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Drew Carter

Rapper, singer, DJ, producer, community organizer, farmer, public speaker, and mentor
Co-founder, Watch Me Grow Ohio


I am a rapper, singer, DJ, producer, community organizer, farmer, public speaker, and mentor with deep roots in the state of Ohio. Although I spent time away, I returned to Portsmouth, my hometown, for high school about the same time I started rapping. I’ve been going strong ever since, rapping, singing, making mixtapes, and DJing at clubs, which earned me the nickname, “Drew Carter the Party Sparker.” Coming together with a diverse crew of local lyricists, I started Fam Click, now one of the most popular underground hip-hop crews in the tri-state area. My interest in behind-the-scenes work led to the formation of World Sound Entertainment, a concert and party promotions outfit that helped get the underground scene started in southern Ohio. I organized the first rap battle in Portsmouth, was the first urban promoter to start throwing parties in the area, and I’ve performed at or run parties at just about every local venue in the tri-state area.

In college, as the President of AHANA student club and a Vice President of the International Forum, I helped to coordinate a joint effort, Books for Africa, with donations of student textbooks. I heard the call and went to help Habitat for Humanity rebuild houses in New Orleans after Hurricane Katrina. I also traveled to South America in 2005 and 2006, helping homeless families to start earning a living, find housing and register their children for health care and schooling. I graduated from Shawnee State University in the spring of 2007 with a degree in International Relations.

More recently, I have been cultivating my farming knowledge and engaging others throughout the community in the practice of homesteading—an experience I call “From the hood to the woods.” I share my home on the farm with goats, sheep, peafowl, chickens, alpacas, a rooster, a donkey, a cat and dog. I believe that everyone deserves access to healthy food options and to understand the complexities of food insecurity, so I cofounded an agricultural youth development program called Watch Me Grow Ohio. Participants visit my farm weekly throughout the summer engaging in the agriculture and entrepreneurship process while also learning to value quality above convenience—a lesson that will surely benefit them throughout their lives.

Using social media as a platform to hold difficult conversations and to provide access to critical conversations, I host regular Facebook Live sessions in Ohio and West Virginia that link people to resources and meetings that keep them informed about current issues and provide a space for constructive conversations.

Q & A

What makes more livable futures for you?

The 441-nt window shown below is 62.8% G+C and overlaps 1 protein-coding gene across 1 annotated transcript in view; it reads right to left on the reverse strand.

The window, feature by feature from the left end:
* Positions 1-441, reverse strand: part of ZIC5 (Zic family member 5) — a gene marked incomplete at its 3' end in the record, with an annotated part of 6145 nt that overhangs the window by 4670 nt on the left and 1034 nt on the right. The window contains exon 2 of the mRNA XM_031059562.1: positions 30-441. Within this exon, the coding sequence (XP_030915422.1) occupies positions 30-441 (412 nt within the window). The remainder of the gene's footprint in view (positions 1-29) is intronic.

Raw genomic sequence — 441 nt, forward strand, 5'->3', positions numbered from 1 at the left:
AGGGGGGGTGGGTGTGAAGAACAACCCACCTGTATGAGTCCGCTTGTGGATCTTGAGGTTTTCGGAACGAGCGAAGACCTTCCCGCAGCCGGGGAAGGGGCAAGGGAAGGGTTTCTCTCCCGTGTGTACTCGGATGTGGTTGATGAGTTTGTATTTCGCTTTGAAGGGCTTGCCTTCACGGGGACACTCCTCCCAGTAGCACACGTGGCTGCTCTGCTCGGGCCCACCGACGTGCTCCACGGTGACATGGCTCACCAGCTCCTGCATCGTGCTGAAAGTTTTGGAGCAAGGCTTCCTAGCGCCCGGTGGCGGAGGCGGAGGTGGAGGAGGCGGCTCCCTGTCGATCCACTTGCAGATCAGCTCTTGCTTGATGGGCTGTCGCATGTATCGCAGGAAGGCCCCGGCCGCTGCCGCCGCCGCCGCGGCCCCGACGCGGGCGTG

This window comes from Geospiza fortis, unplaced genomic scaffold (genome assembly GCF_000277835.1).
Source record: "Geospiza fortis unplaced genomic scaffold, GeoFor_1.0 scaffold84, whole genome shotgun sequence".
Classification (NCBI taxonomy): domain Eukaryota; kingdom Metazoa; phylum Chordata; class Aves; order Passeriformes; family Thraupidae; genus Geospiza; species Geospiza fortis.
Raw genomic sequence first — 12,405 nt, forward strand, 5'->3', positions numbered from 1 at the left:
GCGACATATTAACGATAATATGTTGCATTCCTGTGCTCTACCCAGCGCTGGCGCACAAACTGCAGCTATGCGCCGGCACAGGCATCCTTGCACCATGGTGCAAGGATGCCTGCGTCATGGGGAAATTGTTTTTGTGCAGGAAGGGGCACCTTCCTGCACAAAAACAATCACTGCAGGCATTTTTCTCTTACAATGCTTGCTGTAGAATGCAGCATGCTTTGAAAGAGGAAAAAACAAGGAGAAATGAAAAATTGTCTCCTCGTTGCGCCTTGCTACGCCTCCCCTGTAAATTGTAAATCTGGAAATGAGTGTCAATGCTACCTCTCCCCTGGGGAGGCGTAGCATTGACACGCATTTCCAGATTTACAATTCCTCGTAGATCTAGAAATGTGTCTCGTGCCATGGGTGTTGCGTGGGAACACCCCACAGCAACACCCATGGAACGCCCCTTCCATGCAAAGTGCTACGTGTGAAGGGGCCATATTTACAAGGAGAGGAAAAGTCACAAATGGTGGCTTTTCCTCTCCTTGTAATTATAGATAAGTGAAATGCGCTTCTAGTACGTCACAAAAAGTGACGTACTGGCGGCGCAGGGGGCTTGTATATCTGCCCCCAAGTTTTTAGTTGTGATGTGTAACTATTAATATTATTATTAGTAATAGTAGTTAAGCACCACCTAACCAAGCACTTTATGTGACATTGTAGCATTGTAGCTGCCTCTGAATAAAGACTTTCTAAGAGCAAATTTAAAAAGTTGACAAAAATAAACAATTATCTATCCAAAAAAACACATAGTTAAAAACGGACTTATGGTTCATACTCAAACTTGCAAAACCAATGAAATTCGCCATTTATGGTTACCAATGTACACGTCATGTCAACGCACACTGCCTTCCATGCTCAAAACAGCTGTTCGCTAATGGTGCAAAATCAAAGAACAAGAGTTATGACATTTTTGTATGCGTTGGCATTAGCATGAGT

Growing up I experienced a lot of things that were unlivable – housing situations, drugs, and crime. But it got better; I don’t have to be around that now. It’s still a hard with student loans, especially having to work a full-time job in addition to my volunteer activities when I would rather be living in the present. Right now, I focus a lot of my efforts on the future and I forget to live in the present. But working on projects like Watch Me Grow, and seeing the impact it has on kids in my community, makes the future more livable.

What are you reading, viewing, listening to right now?    

I just finished Can’t Hurt Me: Master Your Mind and Defy the Odds by David Goggins. I like that Goggins took all of the hurt and pain and struggle of his life and used it to push himself. He thrives off of the pain and negativity that he experienced in his life. He reminds me of myself, (except more extreme) in terms of not allowing his past to determine his future. He has been through abuse and racism, things that would hurt a kid, but he used it for motivation to succeed and do the unthinkable.

I’ve been listening to and watching a lot of podcasts, learning different ways to communicate and engage with different people, listeners and viewers—like comedian podcasts and political podcasts. I’ve been listening to Joe Rogan, The Brilliant Idiots, Angela Rye, and Joey Diaz, who talks about growing up in the ‘70s and ‘80s. I’m trying to see what different generations and genres are doing in terms of style (like editing, and their studio environment)—what they’re doing to attract different numbers and viewers. I’m hoping to learn as much I can, but introduce something new and exciting through my own projects, like podcasts and Facebook Live conversations.  

What practices are sustaining you?  

I’ve been exercising more lately, and trying to be positive. I always feel like, if I have positive thoughts that they will turn to positive results, so I’m trying to be positive. I’m trying to treat people they way I want to be treated, meet good people, and be a positive influence. I get really excited about being able to share my farm with the community, and to see kids experiencing good things that I didn’t experience when I was young. The negativity in the area can be overwhelming, but with Watch Me Grow I’m getting to meet a really different community and a positive community—people with good dreams like us.